Republic of the Philippines
G.R. No. L-46881 September 15, 1988
PEOPLE OF THE PHILIPPINES, petitioner,
HON. MARIANO CASTAÑEDA JR., Judge of the Court of First Instance of Pampanga, Branch III, VICENTE LEE TENG, PRISCILLA CASTILLO VDA. DE CURA and FRANCISCO VALENCIA, respondents.
The Solicitor General for petitioner.
Martin N. Roque for respondents Priscilla Castillo Vda. de Cura and Francisco Valencia.
Antonio N. Santos for respondent Judge.
In this Petition for certiorari and mandamus, the People seek the annulment of the Orders of respondent Judge quashing criminal informations against the accused upon the grounds that: (a) accused Francisco Valencia was entitled to tax amnesty under Presidential Decree No. 370; and (b) that the dismissal of the criminal cases against accused Valencia inured to the benefit of his co-accused Vicente Lee Teng and Priscilla Castillo de Cura, and denying the People's Motion for Reconsideration of said Orders.
Sometime in 1971, two (2) informants submitted sworn information under Republic Act No. 2338 (entitled "An Act to Provide for Reward to Informers of Violations of the Internal Revenue and Customs Laws," effective June 19, 1959) to the Bureau of Internal Revenue ("BIR"), concerning alleged violations of provisions of the Internal Revenue Code committed by the private respondents, The record of this case includes an affidavit executed on 27 December 1971 by Mr. William Chan, one of the said informers, describing the details of alleged violations of the tax code. 1 After conducting an investigation, the BIR applied for and obtained search warrants from Executive Judge Malcolm Sarmiento. Following investigation and examination by the BIR of the materials and documents yielded by service of such search warrants, criminal informations were filed in court against the private respondents.
In July 1973, State Prosecutor Estanislao L. Granados Department of Justice, filed with the Court of First Instance of Pampanga an information docketed as Criminal Case No. 439 for violation of Sec. 170 (2) of the National Internal Revenue Code, as amended, against Francisco Valencia, Apolonio G. Erespe y Comia and Priscilla Castillo de Cura, committed as follows:
That on or about the 19th day of January, 1972, in the premises of Valencia Distillery located at del Pilar Street, San Fernando, Pampanga, Philippines, and within the jurisdiction of the abovenamed Court, the accused FRANCISCO VALENCIA, APOLONIO ERESPE Y COMIA and PRISCILLA QUIAZON OR "QUIAPO" alias "MARY JO," conspiring and confederating with one another, did then and there willfully, unlawfully, and feloniously have in their possession, custody and control, false and counterfeit or fake internal revenue labels consisting of five (5) sheets containing ten (10) labels each purporting to be regular labels of the Tanduay Distillery, Inc. bearing Serial Nos. 2571891 to 2571901 to 2571910, 2571911 to 2571920, 05381 to 05390 and 05391 to 05400.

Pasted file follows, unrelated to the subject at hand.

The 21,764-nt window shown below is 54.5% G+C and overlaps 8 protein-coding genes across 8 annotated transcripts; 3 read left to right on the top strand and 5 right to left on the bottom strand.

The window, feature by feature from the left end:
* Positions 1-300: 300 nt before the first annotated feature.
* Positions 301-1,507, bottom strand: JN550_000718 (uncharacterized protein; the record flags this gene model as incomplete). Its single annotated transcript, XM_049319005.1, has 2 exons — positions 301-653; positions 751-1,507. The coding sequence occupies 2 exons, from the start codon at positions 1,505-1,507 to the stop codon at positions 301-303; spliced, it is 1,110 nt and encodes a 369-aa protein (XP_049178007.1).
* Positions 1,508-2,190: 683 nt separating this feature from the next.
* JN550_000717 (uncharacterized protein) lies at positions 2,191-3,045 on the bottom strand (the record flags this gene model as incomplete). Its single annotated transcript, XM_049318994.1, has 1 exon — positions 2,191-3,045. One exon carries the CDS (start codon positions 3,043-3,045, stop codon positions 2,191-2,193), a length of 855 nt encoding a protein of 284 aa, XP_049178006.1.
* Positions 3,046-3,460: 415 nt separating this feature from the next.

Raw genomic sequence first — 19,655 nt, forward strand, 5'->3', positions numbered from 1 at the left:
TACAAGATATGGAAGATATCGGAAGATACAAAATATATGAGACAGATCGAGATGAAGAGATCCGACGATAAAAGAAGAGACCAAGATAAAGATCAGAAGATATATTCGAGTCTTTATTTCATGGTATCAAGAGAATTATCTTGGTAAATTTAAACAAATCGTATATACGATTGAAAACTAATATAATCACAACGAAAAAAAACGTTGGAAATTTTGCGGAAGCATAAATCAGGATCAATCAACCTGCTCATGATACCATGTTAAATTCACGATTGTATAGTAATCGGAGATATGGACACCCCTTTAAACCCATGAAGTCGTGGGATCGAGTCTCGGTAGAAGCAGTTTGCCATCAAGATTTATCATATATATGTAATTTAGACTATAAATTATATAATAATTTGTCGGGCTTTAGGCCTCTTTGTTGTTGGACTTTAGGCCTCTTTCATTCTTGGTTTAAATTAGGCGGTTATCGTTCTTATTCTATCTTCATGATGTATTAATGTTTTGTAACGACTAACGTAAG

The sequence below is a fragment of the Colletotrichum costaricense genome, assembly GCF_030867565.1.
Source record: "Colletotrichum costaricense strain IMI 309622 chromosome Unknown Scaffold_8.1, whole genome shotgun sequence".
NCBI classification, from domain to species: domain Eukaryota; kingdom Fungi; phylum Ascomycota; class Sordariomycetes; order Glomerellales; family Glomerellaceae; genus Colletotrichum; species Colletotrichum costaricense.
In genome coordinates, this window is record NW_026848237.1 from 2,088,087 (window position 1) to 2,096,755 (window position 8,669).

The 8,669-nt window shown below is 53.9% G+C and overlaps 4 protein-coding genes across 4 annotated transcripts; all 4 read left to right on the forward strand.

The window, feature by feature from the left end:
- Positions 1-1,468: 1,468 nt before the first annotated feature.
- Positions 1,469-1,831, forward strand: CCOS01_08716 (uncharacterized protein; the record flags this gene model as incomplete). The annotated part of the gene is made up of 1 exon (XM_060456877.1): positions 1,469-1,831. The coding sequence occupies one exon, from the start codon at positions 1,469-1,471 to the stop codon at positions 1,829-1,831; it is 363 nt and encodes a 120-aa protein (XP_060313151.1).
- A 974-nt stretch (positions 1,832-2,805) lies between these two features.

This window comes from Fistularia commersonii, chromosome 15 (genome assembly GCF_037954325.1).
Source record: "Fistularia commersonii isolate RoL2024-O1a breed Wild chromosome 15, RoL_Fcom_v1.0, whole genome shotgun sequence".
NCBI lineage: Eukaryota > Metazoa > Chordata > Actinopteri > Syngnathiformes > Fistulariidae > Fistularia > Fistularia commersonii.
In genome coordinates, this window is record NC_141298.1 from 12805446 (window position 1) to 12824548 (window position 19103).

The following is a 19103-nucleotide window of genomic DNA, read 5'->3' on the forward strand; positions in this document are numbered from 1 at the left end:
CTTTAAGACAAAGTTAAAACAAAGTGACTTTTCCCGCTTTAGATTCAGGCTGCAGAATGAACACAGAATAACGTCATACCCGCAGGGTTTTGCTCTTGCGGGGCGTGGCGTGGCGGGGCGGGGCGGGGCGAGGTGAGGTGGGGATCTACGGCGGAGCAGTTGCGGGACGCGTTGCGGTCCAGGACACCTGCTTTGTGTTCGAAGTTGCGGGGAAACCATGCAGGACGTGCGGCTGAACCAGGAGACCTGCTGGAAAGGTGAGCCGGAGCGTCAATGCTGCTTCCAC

CONTRARY to the provisions of Section 170, paragraph 2 of the National Internal Revenue Code, as amended. 2
On the same date, another criminal information docketed as Criminal Case No. 440 was filed by the same State Prosecutor in the same court for violation of Section 174 (3) of the National Internal Revenue Code, as amended against the same persons, charging them as follows:
That on or about the 19th day of January 1972 in the premises of Valencia Distillery located at del Pilar Street, San Fernando, Pampanga, Philippines and within the jurisdiction of this Honorable Court, the accused FRANCISCO VALENCIA, APOLONIO G. ERESPE y COMIA and PRISCILLA QUIAZON or QUIANO alias MARY JO, conspiring and confederating together, did then and there wilfully, unlawfully and feloniously, have in their possession, custody and control, locally manufactured articles subject to specific tax, the tax on which has not been paid in accordance with law, THIRTY THREE (33) boxes of 24 bottles each of alleged Anejo Rum, 375 cc., NINE (9) BOXES of alleged Tanduay Rum of TWELVE (12) BOTTLES each, 750 cc., TWENTY (20) BOXES of alleged Ginebra San Miguel Gin of TWENTY FOUR (24) BOTTLES each, 375 cc., THREE (3) BOXES OF TWENTY FOUR (24) BOTTLES each, 375 cc., of Ginebra San Miguel Gin, ONE (1) GALLON bottle of wine improver, NINE lbs. net with actual contents of 1/5 of the bottle, ONE (1) SMALL BOTTLE, 1 Ib, net, of Rum Jamaica, half-full, ONE (1) BOTTLE, 1 Ib. net of the wine improvers (full), TWELVE (12) BOTTLES of alleged Tanduay Rum, 750 cc., pale, FOUR (4) BOTTLES of Ginebra San Miguel (alleged) 350 cc. and TWO (2) BOTTLES of Tanduay Rum, 375 cc. the total specific tax due on which is P160.01.